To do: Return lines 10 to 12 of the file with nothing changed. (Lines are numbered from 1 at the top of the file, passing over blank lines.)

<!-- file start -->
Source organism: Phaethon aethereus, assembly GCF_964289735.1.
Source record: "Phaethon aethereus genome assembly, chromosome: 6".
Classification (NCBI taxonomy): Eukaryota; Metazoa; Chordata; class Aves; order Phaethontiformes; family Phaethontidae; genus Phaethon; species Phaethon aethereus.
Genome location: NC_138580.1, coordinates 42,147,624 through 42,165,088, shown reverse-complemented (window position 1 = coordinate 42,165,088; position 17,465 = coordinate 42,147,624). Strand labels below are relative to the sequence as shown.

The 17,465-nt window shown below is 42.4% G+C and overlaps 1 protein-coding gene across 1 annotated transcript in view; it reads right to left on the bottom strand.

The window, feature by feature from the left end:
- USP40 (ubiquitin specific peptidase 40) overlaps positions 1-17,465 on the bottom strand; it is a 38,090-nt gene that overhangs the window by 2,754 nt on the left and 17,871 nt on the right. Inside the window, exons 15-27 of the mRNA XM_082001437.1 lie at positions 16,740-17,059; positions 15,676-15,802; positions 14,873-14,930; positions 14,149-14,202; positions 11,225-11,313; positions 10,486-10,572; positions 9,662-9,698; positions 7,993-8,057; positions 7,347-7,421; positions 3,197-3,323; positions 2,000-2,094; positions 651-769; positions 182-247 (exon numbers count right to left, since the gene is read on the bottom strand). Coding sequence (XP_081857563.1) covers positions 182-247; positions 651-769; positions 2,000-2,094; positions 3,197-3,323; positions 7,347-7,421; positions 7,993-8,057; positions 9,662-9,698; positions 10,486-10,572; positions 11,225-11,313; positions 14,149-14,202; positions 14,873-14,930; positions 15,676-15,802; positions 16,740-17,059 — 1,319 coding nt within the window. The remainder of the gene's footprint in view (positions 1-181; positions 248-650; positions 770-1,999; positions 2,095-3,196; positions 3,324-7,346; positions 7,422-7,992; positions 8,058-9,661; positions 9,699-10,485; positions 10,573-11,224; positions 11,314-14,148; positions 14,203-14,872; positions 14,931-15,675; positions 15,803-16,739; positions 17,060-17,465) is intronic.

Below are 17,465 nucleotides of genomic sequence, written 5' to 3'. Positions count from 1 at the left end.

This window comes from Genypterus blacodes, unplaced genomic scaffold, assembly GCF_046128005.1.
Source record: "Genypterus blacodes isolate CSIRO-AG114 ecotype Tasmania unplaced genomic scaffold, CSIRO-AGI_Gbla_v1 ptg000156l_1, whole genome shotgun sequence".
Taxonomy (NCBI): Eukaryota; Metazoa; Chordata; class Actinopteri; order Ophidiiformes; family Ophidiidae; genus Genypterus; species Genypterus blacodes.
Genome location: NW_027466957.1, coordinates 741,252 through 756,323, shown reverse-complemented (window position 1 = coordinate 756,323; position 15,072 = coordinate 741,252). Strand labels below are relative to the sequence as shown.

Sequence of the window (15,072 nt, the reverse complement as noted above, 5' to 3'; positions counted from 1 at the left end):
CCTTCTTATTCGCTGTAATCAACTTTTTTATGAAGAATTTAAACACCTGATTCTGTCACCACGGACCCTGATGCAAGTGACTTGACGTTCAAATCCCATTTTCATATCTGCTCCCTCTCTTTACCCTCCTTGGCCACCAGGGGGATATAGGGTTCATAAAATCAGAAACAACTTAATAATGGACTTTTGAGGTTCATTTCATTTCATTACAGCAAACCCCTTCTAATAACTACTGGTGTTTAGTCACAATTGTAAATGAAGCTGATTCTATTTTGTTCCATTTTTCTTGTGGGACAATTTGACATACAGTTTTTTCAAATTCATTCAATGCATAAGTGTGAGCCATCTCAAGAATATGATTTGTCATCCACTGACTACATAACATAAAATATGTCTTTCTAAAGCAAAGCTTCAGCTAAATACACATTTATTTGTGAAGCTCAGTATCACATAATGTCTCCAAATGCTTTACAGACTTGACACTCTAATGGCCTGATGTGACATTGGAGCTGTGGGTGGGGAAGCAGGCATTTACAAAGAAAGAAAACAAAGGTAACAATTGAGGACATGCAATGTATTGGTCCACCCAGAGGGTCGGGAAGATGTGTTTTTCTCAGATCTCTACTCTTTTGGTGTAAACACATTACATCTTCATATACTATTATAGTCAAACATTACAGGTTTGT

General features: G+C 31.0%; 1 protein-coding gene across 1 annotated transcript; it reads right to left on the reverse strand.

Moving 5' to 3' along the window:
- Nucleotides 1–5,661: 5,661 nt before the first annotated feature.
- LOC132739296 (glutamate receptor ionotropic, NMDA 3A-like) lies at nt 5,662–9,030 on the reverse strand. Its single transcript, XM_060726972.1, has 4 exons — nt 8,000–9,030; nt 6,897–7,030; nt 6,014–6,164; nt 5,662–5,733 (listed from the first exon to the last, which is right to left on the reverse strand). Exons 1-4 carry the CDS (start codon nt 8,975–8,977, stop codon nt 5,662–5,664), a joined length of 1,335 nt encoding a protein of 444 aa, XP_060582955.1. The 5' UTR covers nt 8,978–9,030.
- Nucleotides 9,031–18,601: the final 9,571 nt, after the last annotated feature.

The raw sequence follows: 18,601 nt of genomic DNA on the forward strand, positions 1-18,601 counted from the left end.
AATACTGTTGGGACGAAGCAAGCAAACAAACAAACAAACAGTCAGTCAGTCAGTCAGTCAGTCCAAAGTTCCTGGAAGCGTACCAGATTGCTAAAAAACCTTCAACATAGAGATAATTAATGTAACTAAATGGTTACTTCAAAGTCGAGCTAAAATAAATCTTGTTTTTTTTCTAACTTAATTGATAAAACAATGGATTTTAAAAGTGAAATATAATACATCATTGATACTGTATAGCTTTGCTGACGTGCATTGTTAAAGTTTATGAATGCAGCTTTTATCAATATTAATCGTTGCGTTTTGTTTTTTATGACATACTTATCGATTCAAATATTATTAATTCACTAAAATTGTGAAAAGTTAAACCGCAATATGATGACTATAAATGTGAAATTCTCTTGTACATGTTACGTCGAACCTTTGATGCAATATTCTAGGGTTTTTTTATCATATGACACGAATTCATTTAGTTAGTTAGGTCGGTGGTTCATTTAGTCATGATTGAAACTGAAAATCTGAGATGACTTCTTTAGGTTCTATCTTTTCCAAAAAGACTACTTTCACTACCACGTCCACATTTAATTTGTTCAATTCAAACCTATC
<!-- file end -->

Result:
Source record: "Genypterus blacodes isolate CSIRO-AG114 ecotype Tasmania unplaced genomic scaffold, CSIRO-AGI_Gbla_v1 ptg000156l_1, whole genome shotgun sequence".
Taxonomy (NCBI): Eukaryota; Metazoa; Chordata; class Actinopteri; order Ophidiiformes; family Ophidiidae; genus Genypterus; species Genypterus blacodes.
Genome location: NW_027466957.1, coordinates 741,252 through 756,323, shown reverse-complemented (window position 1 = coordinate 756,323; position 15,072 = coordinate 741,252). Strand labels below are relative to the sequence as shown.